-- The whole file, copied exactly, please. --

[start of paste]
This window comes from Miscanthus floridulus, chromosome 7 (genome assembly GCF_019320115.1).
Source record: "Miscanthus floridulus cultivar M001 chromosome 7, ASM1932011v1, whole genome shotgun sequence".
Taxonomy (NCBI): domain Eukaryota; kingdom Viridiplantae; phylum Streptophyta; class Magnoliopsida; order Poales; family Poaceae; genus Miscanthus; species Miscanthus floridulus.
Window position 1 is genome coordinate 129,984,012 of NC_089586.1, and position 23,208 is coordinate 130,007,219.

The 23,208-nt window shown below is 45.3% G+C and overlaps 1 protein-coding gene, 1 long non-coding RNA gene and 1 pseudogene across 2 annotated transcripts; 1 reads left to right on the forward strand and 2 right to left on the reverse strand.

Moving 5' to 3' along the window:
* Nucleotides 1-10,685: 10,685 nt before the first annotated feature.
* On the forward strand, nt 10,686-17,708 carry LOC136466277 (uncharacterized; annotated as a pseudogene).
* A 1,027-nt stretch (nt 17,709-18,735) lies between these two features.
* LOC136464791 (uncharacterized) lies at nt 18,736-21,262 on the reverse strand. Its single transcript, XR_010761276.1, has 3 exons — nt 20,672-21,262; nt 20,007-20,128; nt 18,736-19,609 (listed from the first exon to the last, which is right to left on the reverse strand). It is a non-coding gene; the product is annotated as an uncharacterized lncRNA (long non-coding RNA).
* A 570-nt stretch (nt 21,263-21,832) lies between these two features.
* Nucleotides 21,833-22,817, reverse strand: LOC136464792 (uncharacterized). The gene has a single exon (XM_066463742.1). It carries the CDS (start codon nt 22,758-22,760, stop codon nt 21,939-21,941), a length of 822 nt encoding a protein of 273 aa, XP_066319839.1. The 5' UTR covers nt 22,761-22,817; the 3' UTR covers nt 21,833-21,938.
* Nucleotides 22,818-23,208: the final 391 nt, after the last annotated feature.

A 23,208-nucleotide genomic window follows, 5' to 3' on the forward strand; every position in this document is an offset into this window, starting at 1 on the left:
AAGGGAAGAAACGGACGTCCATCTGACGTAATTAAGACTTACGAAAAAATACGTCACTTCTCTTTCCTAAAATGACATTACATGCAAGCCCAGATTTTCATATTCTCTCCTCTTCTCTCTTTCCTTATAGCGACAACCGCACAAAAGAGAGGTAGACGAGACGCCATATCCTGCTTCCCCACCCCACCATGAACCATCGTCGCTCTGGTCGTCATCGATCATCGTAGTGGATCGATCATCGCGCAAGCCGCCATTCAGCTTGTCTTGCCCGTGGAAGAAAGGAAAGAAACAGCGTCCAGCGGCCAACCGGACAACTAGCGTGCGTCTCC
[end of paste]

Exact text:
This window comes from Miscanthus floridulus, chromosome 7 (genome assembly GCF_019320115.1).
Source record: "Miscanthus floridulus cultivar M001 chromosome 7, ASM1932011v1, whole genome shotgun sequence".
Taxonomy (NCBI): domain Eukaryota; kingdom Viridiplantae; phylum Streptophyta; class Magnoliopsida; order Poales; family Poaceae; genus Miscanthus; species Miscanthus floridulus.
Window position 1 is genome coordinate 129,984,012 of NC_089586.1, and position 23,208 is coordinate 130,007,219.

The 23,208-nt window shown below is 45.3% G+C and overlaps 1 protein-coding gene, 1 long non-coding RNA gene and 1 pseudogene across 2 annotated transcripts; 1 reads left to right on the forward strand and 2 right to left on the reverse strand.

Moving 5' to 3' along the window:
* Nucleotides 1-10,685: 10,685 nt before the first annotated feature.
* On the forward strand, nt 10,686-17,708 carry LOC136466277 (uncharacterized; annotated as a pseudogene).
* A 1,027-nt stretch (nt 17,709-18,735) lies between these two features.
* LOC136464791 (uncharacterized) lies at nt 18,736-21,262 on the reverse strand. Its single transcript, XR_010761276.1, has 3 exons — nt 20,672-21,262; nt 20,007-20,128; nt 18,736-19,609 (listed from the first exon to the last, which is right to left on the reverse strand). It is a non-coding gene; the product is annotated as an uncharacterized lncRNA (long non-coding RNA).
* A 570-nt stretch (nt 21,263-21,832) lies between these two features.
* Nucleotides 21,833-22,817, reverse strand: LOC136464792 (uncharacterized). The gene has a single exon (XM_066463742.1). It carries the CDS (start codon nt 22,758-22,760, stop codon nt 21,939-21,941), a length of 822 nt encoding a protein of 273 aa, XP_066319839.1. The 5' UTR covers nt 22,761-22,817; the 3' UTR covers nt 21,833-21,938.
* Nucleotides 22,818-23,208: the final 391 nt, after the last annotated feature.

A 23,208-nucleotide genomic window follows, 5' to 3' on the forward strand; every position in this document is an offset into this window, starting at 1 on the left:
AAGGGAAGAAACGGACGTCCATCTGACGTAATTAAGACTTACGAAAAAATACGTCACTTCTCTTTCCTAAAATGACATTACATGCAAGCCCAGATTTTCATATTCTCTCCTCTTCTCTCTTTCCTTATAGCGACAACCGCACAAAAGAGAGGTAGACGAGACGCCATATCCTGCTTCCCCACCCCACCATGAACCATCGTCGCTCTGGTCGTCATCGATCATCGTAGTGGATCGATCATCGCGCAAGCCGCCATTCAGCTTGTCTTGCCCGTGGAAGAAAGGAAAGAAACAGCGTCCAGCGGCCAACCGGACAACTAGCGTGCGTCTCC